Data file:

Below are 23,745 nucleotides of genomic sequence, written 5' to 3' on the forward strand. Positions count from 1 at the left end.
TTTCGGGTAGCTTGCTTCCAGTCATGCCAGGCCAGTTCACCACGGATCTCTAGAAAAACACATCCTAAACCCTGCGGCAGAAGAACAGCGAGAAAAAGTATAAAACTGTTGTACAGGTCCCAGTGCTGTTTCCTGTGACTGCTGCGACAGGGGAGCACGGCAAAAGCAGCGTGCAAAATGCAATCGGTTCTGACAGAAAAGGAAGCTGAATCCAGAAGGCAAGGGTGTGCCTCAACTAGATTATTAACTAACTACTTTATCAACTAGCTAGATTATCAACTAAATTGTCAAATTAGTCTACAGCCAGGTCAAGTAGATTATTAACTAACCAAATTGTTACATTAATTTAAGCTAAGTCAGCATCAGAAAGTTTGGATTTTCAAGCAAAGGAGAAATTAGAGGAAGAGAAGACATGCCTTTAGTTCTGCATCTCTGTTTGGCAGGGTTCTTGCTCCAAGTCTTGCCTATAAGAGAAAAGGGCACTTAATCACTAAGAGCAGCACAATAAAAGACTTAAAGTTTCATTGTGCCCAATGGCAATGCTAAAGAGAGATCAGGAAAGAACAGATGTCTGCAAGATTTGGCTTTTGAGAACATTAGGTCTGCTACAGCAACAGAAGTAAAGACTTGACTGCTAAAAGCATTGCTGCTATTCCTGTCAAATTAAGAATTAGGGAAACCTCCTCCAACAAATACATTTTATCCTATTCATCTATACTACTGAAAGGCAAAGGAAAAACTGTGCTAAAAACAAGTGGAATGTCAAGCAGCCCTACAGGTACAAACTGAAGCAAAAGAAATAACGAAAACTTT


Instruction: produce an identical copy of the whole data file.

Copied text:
Below are 23,745 nucleotides of genomic sequence, written 5' to 3' on the forward strand. Positions count from 1 at the left end.
TTTCGGGTAGCTTGCTTCCAGTCATGCCAGGCCAGTTCACCACGGATCTCTAGAAAAACACATCCTAAACCCTGCGGCAGAAGAACAGCGAGAAAAAGTATAAAACTGTTGTACAGGTCCCAGTGCTGTTTCCTGTGACTGCTGCGACAGGGGAGCACGGCAAAAGCAGCGTGCAAAATGCAATCGGTTCTGACAGAAAAGGAAGCTGAATCCAGAAGGCAAGGGTGTGCCTCAACTAGATTATTAACTAACTACTTTATCAACTAGCTAGATTATCAACTAAATTGTCAAATTAGTCTACAGCCAGGTCAAGTAGATTATTAACTAACCAAATTGTTACATTAATTTAAGCTAAGTCAGCATCAGAAAGTTTGGATTTTCAAGCAAAGGAGAAATTAGAGGAAGAGAAGACATGCCTTTAGTTCTGCATCTCTGTTTGGCAGGGTTCTTGCTCCAAGTCTTGCCTATAAGAGAAAAGGGCACTTAATCACTAAGAGCAGCACAATAAAAGACTTAAAGTTTCATTGTGCCCAATGGCAATGCTAAAGAGAGATCAGGAAAGAACAGATGTCTGCAAGATTTGGCTTTTGAGAACATTAGGTCTGCTACAGCAACAGAAGTAAAGACTTGACTGCTAAAAGCATTGCTGCTATTCCTGTCAAATTAAGAATTAGGGAAACCTCCTCCAACAAATACATTTTATCCTATTCATCTATACTACTGAAAGGCAAAGGAAAAACTGTGCTAAAAACAAGTGGAATGTCAAGCAGCCCTACAGGTACAAACTGAAGCAAAAGAAATAACGAAAACTTT